Statins and Alternatives to Lower Cholesterol

Having high cholesterol increases risk for a heart attack, but a review of 49 studies showed that the reduced risk for suffering a heart attack is the same for statins as it is for dietary changes.

Sunlight May Help to Prevent Auto-Immune Diseases by Altering Gut Bacteria

Lack of vitamin D may change the colon bacteria to an overabundance of harmful bacteria to cause inflammation that increases risk for autoimmune diseases such as inflammatory bowel disease, multiple sclerosis, diabetes, lupus and some types of arthritis.

Breakthrough Research from Winners of the 2019 Nobel Prize in Medicine

2019 Nobel Prize honors the discovery of how your body responds when you can't meet your needs for oxygen. Their groundbreaking research is now being used to treat certain cancers, strokes, infections, anemia, heart attack risks, and some eye diseases that can cause blindness.

People with Arthritis Should Keep On Moving

If you have joint pains, you should still keep moving. Inactivity worsens arthritis by preventing joints from healing.

NSAIDs and Heart Attack Risk

An analysis of 7,743 people suffering from osteoarthritis found that those who took NSAIDs (non-steroidal anti inflammatory drugs) were at 41 percent increased risk for suffering heart attacks, heart failure and strokes, compared to arthritis patients who did not take NSAIDs.

Strengthen Bones with Weight Training

Your bones weaken progressively after age 30, and between ages 35 and 50, about 28 percent of North American men and women suffer from bone weakening called osteopenia. Just one year of lifting weights can strengthen the bones enough to help protect people from fractures.

Statin Drugs and Muscle Pain

At last we have a reasonable explanation why statins can cause some people to suffer skeletal muscle pain and damage, but do not cause heart muscle damage.

Head Injuries Increase Risk for Impotence

A study of more than 3,400 former National Football League players, average age 52, found that those who had had a concussion were at increased risk for low testosterone and erectile dysfunction, regardless how young or old they were.

Fasting Blood Sugar Can Be Too Low

A low fasting blood sugar or an abnormally low HbA1C (a test of the amount of sugar stuck on cells) may increase risk for heart attacks. Researchers followed almost 5000 people for 13 years and found that having a very low fasting blood sugar (<80 mg/dL) and very low HbA1c (<5.0 percent) is strongly associated with increased risk for heart attacks and premature death.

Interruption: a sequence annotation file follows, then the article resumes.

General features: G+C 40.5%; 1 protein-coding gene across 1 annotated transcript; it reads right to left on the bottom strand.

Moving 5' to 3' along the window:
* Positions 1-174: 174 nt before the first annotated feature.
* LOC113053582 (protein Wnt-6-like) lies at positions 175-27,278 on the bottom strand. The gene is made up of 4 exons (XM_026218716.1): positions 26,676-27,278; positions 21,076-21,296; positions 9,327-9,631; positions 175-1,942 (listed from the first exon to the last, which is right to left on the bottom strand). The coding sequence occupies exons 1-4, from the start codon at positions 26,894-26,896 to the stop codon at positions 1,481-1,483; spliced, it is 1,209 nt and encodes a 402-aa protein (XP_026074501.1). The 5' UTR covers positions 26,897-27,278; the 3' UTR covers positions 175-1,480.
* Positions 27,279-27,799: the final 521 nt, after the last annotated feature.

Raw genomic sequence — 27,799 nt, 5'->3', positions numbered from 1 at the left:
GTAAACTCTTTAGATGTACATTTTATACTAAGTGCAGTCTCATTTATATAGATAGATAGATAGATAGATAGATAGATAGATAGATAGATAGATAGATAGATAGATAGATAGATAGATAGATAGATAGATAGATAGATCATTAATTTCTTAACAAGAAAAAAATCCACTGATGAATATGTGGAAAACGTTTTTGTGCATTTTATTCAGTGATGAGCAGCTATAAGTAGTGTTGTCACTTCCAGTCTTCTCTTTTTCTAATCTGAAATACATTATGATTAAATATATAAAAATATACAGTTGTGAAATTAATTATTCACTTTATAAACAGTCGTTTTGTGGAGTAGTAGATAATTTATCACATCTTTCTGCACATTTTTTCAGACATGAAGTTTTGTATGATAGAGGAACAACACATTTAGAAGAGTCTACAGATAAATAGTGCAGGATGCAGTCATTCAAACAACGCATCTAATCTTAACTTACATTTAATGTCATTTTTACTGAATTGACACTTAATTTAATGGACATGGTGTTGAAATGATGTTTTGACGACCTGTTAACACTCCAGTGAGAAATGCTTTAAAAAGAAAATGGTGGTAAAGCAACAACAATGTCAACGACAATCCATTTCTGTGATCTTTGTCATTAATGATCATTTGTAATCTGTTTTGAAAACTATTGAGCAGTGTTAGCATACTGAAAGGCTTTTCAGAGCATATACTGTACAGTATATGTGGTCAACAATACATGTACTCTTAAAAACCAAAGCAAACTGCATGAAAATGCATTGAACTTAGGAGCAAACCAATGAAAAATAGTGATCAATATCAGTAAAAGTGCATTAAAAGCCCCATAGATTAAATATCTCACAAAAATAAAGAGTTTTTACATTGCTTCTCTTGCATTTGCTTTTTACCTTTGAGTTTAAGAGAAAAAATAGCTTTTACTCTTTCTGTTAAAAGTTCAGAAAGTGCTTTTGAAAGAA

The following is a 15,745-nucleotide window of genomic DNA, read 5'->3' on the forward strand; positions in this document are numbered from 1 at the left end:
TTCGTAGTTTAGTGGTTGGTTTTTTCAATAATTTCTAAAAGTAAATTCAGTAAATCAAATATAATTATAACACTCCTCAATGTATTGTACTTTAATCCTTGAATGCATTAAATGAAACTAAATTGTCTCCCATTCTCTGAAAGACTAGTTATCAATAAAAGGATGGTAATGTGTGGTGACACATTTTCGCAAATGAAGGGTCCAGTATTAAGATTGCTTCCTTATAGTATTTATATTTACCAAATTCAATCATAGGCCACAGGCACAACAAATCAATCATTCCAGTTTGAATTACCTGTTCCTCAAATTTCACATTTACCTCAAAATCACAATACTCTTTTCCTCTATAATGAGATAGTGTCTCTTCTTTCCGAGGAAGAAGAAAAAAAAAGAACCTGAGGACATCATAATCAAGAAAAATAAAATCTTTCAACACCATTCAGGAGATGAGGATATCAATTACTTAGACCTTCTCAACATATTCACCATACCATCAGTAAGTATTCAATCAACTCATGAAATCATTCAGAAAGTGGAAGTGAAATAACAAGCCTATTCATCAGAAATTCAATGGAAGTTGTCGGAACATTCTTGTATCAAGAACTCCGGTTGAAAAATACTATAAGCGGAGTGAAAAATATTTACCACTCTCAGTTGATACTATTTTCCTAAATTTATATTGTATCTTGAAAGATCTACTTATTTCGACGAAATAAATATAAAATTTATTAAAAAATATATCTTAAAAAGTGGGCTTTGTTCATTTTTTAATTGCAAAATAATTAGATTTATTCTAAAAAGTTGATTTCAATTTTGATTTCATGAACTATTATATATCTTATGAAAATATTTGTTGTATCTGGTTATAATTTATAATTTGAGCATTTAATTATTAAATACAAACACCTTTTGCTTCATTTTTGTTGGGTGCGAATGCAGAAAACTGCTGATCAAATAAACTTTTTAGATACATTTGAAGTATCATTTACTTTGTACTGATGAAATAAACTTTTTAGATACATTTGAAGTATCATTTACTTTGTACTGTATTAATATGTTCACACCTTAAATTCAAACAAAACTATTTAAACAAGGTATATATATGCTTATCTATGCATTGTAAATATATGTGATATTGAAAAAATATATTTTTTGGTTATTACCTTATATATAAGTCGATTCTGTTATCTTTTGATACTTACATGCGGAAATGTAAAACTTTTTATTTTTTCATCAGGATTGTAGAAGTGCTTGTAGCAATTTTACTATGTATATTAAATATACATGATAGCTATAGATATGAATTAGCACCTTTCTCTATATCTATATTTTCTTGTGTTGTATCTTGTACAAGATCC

Inflammation Can Help or Harm

Your body uses inflammation to protect you from invading germs and to heal injuries. When a germ gets into your body, you make cells and proteins to kill that germ. As soon as the germ is gone, your immune system is supposed to dampen down and stop making large amounts of these cells and antibodies.

Being Overweight Increases Cancer Risk

A study of more than two million people showed that being overweight markedly increases risk for at least nine different cancers in men (bladder, colorectum, gallbladder, kidney, liver, lung, lymphatic system, pancreas, stomach) and eleven cancers in women (gallbladder, kidney, liver, lung, lymphatic system, ovaries, pancreas, stomach, uterus, cervix, and endometrium).

Dementia Risk May Be Increased by Some Common Drugs

A study of 58,769 patients over 55 years of age diagnosed with dementia and 225,574 people of the same age without dementia found a 50 percent increased risk of dementia among people who used a strong anticholinergic drug daily for about three years within the 10-year study period

Reduce Inflammation and Clotting to Prevent Heart Attacks

Heart attacks and strokes cause 50 percent of the deaths in North America today, yet many people are not adopting the lifestyle changes needed to prevent the factors that cause them: inflammation and clotting. A new study from the University of Michigan shows how important inflammation is as a cause of heart attacks and strokes.

Flu Shots

It only takes one injection each year to protect you from the flu. The vaccine is very safe and cannot cause disease because it is made from killed virus. The most common side effect is a sore arm from the injection. Some people may suffer a few hours of fever, muscle pain, and chills.

Lifestyle and Drugs to Prevent and Treat Osteoporosis

On April 9, 2019, the U.S. Food and Drug Administration approved a new osteoporosis drug called Evenity. Bones are constantly changed by bone cells called osteoblasts that grow new bone and osteoclasts that remove old bone cells. Evenity is a monoclonal antibody that blocks the effects of the protein sclerostin that encourages the growth of osteoclasts that remove old bone cells.